One of the major challenges for emerging planar subwavelength micro lens/metasurfaces is the significant chromatic behavior due to phase mismatch of subwavelength phase shifters. In this work, the continuous achromatic micro lens covering the whole visible wavelength is demonstrated for the first time based on relatively low index contrast gratings. Based on the unique chromatic phase shift behavior of polymer nano structure, we have designed and fabricated a broadband continuous subwavelength achromatic microlens that can cover 250 nm of visible bandwidths (from 435 nm to 685 nm) with focal shift less than 5%. Our works represent the first time to design, fabricate and characterize micro scale lens (7 microns in size) promising for compact integrated nanophotonic devices on chip. There are many advantages of using a polymer based micro lens such as easy fabrication on flexible substrate and potential applications including imaging, spectroscopy, lithography, laser fabrication and future integrated wearable devices.
Conventional subwavelength grating concentrating lenses are designed based on calculated phase overlap, wherein the phase change is fixed by the grating thickness, bar-width, and airgap, and therefore the focus. We found that certain concentration effects can still be maintained by changing the grating thickness with the same bar-widths and airgap dimensions. Following that, we discovered the existence of the grating thickness threshold; light concentration intensity spikes upon exceeding this limit. However, the light concentration property does not change continuously with respect to a steady increase in grating thickness. This observation indicates that there exists a concentration mode self-interference effect along the light propagation direction inside the gratings. Our results may provide guidance in designing and fabricating microlenses in a potentially more easy and controllable manner. Such approaches can be utilized in various integrated nanophotonics applications ranging from optical cavities and read/write heads to concentrating photovoltaics.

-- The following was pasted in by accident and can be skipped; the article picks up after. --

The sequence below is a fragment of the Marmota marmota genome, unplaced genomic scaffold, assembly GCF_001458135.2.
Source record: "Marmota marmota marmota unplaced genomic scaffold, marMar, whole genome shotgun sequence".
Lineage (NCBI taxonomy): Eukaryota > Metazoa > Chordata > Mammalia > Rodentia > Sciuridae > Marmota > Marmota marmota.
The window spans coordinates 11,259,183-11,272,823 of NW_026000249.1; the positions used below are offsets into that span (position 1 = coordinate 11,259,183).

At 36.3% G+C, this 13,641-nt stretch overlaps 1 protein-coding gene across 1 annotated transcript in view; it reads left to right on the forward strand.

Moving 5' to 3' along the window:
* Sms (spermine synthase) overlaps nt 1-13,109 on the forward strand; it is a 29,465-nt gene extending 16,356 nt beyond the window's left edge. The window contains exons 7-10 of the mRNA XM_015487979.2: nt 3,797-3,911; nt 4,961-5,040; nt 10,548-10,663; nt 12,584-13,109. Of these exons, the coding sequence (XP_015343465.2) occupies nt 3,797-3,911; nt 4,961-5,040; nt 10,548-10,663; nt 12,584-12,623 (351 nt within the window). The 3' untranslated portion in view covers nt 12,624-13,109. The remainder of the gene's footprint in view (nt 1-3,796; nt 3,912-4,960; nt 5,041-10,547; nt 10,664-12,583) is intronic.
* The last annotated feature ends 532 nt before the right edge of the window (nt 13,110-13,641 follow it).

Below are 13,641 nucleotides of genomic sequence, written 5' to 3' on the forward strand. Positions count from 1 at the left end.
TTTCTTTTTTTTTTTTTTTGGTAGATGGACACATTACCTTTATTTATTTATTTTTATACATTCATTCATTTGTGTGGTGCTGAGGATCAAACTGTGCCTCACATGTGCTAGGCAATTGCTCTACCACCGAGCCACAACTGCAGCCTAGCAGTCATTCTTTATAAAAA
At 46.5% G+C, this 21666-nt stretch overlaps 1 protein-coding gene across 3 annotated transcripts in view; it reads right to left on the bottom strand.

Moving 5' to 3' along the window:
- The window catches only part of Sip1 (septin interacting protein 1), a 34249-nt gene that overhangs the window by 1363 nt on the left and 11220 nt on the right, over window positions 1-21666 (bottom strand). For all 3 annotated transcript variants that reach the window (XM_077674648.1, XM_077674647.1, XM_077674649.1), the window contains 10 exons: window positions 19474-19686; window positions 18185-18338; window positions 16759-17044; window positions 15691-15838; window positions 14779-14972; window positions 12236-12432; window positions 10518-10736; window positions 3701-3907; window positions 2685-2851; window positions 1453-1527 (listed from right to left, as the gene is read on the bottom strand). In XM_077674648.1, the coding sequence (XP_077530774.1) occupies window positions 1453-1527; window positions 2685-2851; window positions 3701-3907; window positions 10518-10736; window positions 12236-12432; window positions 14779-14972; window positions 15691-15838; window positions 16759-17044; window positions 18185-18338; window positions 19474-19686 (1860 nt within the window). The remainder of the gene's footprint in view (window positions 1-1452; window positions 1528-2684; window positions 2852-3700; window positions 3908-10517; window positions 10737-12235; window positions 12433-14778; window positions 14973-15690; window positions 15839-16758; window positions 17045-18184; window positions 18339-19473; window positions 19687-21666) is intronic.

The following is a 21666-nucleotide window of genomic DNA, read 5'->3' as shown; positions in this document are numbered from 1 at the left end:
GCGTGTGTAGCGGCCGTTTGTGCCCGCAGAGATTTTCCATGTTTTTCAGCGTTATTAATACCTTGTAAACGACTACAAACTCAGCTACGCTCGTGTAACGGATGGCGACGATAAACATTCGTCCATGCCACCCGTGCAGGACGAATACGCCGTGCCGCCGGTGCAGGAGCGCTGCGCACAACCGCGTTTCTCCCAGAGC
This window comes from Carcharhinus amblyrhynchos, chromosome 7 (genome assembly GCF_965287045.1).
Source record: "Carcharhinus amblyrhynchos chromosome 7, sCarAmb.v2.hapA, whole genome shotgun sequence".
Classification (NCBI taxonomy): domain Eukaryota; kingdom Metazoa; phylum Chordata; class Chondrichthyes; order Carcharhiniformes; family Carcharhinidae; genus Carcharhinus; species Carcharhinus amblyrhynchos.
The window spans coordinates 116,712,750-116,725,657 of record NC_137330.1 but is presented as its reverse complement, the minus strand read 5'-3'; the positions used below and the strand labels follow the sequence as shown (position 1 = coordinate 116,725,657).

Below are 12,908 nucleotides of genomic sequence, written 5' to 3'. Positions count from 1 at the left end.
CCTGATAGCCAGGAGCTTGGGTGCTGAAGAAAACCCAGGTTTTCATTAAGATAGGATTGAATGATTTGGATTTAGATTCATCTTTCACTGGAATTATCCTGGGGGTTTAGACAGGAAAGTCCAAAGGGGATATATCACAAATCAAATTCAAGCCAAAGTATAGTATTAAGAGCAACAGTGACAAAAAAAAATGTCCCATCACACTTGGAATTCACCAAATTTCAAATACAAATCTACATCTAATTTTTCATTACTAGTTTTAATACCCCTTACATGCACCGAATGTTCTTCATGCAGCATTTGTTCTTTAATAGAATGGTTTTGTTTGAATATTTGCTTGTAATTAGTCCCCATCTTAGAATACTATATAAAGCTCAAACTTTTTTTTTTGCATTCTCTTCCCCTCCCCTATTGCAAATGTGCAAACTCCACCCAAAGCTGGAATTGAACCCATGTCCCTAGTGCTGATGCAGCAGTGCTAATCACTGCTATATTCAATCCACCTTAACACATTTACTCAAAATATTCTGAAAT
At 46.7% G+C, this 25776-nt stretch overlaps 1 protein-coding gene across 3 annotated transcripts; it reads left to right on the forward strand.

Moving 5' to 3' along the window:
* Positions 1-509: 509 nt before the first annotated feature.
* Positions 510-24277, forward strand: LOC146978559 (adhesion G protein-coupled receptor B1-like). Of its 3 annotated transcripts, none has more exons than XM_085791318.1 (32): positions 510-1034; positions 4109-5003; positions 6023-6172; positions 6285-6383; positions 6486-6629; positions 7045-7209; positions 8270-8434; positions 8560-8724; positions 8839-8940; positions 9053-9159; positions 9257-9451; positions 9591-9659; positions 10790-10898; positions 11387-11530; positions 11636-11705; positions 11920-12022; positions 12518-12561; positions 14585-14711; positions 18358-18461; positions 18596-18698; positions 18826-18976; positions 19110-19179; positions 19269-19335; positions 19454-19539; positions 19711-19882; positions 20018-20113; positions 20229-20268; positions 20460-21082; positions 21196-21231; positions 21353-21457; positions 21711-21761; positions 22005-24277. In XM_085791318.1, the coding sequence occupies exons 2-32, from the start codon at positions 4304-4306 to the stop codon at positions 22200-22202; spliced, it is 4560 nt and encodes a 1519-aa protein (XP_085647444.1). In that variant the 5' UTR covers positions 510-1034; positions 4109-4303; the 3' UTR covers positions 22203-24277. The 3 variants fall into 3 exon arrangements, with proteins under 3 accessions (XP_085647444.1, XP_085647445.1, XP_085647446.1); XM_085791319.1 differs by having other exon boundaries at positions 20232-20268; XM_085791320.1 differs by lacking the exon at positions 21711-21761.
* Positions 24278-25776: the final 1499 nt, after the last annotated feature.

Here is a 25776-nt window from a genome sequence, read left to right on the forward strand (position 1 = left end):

This work aims to reveal the strong influence of TiO2 nanostructures on the light absorption property of TiO2 and perovskite mixture. Three TiO2 nanostructures, i.e., nanoparticles (S1), ultrapure nanorods (S2), and ultrasmall nanorods (S3), were studied: S1 was selected as a baseline; S2 and S3 were synthesized from S1 by using modified hydrothermal processes. Mesoporous TiO2 thin films were spin-coated from solutions containing these TiO2 nanorods and nanoparticles (S1 as baseline). Organic–inorganic hybrid perovskite CH3NH3PbI3 was then incorporated into these mesoporous TiO2 thin films. Optical absorption results showed that the perovskite mixture with ultrasmall TiO2 nanostructures (S3) has significantly higher optical absorption coefficient. Finite-difference time domain models were built based on three distinct nanostructures of TiO2 and CH3NH3PbI3 mixtures fabricated (S1 to S3) to understand their optical absorption properties. Our work is promising to fabricate TiO2 nanostructures, as a backbone structure, for a series of applications including photovoltaics and photodetection.
We have demonstrated the significant impacts of grating tapered sidewall profile on the subwavelength grating wideband reflector characteristics when taking into account the practical fabrication process. Two different classes of wideband reflectors, referred to as zero-contrast gratings and high-contrast gratings, are numerically investigated in detail and the distinct differences of the impacts due to a grating tapered sidewall are observed. Our works reveal that this tapered sidewall profile plays a critical role in determining the reflection bandwidth, average reflectance, and the band edge. The results could be widely utilized in applications of a variety of nanophotonic devices and their integration, as well as facilitate the design of the fabrication process on how to control the degree of tapered sidewall profile for the integrated subwavelength grating nanophotonic devices.
Scintillators are important functional parts in x-ray and Υ-radiation medical imaging instruments, while the high refractive index of scintillation materials significantly reduced the light yield from the scintillators to the detectors, which limited acquired image quality. In this paper, we reviewed two ways to improve the light yield of scintillators via nano photonic devices based on different scintillation materials and integrated nano structures.